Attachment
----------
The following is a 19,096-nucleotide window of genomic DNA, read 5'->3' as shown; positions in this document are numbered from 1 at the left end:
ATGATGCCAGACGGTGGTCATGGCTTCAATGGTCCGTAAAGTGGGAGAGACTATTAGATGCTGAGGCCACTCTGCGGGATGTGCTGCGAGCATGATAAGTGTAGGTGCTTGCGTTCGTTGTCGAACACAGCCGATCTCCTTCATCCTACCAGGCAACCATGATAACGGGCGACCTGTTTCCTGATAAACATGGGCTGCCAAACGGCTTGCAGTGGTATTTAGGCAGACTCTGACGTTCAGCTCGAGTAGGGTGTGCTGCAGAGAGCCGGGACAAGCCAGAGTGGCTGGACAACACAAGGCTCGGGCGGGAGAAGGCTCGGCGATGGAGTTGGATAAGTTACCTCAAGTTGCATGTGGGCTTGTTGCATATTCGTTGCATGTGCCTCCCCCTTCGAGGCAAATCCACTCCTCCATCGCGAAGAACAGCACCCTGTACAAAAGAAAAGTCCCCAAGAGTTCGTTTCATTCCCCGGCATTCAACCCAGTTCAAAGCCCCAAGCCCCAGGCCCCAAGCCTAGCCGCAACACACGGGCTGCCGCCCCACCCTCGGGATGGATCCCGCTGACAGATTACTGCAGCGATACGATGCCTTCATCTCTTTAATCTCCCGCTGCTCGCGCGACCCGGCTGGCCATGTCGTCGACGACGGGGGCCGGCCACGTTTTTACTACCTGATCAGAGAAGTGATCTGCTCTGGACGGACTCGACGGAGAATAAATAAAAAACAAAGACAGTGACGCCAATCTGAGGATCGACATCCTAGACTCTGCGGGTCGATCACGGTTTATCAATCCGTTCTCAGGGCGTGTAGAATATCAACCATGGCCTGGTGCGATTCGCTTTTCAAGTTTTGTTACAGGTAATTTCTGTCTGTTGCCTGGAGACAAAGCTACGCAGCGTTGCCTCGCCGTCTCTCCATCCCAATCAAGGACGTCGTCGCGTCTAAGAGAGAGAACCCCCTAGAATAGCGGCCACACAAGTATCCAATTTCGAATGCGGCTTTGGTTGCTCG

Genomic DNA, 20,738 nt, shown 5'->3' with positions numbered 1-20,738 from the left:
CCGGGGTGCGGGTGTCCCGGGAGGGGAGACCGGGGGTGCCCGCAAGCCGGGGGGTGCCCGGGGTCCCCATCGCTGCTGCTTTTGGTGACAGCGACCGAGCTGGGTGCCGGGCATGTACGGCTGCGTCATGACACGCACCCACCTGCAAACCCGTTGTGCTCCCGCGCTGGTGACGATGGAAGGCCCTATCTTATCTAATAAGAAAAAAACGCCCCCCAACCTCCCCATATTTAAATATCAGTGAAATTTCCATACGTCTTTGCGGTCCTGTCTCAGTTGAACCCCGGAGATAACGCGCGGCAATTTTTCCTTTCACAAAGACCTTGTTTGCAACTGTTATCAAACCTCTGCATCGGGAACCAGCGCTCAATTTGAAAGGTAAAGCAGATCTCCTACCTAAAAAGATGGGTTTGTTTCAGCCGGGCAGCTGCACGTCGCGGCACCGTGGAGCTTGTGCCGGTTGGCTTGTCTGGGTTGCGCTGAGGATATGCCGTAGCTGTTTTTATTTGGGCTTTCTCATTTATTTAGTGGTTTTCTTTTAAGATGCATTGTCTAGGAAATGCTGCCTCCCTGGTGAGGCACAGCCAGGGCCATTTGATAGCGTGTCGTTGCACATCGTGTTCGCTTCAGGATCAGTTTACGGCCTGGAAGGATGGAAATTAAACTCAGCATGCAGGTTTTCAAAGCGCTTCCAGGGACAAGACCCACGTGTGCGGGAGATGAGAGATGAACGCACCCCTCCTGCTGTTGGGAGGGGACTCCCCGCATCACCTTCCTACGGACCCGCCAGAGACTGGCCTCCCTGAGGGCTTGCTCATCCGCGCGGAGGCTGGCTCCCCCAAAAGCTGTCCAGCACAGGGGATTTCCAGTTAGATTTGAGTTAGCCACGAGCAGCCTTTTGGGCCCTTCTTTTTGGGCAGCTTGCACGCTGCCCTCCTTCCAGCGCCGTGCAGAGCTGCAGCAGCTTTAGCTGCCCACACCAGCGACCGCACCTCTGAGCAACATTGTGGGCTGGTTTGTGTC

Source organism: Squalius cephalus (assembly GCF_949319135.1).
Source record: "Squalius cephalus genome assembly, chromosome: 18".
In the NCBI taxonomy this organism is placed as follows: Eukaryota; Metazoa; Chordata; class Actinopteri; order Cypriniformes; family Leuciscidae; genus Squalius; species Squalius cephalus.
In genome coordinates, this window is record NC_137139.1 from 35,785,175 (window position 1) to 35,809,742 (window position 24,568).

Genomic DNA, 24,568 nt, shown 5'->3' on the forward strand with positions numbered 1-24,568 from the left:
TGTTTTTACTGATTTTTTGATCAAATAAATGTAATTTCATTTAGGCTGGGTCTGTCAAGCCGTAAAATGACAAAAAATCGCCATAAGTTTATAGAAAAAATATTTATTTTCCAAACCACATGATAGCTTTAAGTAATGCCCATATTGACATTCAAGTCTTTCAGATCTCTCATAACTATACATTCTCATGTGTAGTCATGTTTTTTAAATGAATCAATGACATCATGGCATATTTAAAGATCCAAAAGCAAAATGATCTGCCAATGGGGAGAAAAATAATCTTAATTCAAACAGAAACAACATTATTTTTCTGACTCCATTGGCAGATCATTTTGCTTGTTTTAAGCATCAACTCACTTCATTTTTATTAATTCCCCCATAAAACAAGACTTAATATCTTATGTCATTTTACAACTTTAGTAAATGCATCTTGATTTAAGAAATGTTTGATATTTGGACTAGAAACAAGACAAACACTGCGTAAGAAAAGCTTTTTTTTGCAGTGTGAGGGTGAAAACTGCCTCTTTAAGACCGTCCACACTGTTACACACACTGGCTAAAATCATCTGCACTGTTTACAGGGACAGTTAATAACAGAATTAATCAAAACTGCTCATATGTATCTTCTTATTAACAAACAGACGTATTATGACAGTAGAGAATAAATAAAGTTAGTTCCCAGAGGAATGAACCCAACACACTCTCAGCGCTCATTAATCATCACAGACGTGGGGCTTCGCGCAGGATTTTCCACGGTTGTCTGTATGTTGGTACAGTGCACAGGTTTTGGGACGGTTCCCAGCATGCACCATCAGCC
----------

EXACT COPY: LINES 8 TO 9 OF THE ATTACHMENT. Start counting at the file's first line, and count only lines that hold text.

In genome coordinates, this window is record NC_137139.1 from 35,785,175 (window position 1) to 35,809,742 (window position 24,568).

Genomic DNA, 24,568 nt, shown 5'->3' on the forward strand with positions numbered 1-24,568 from the left: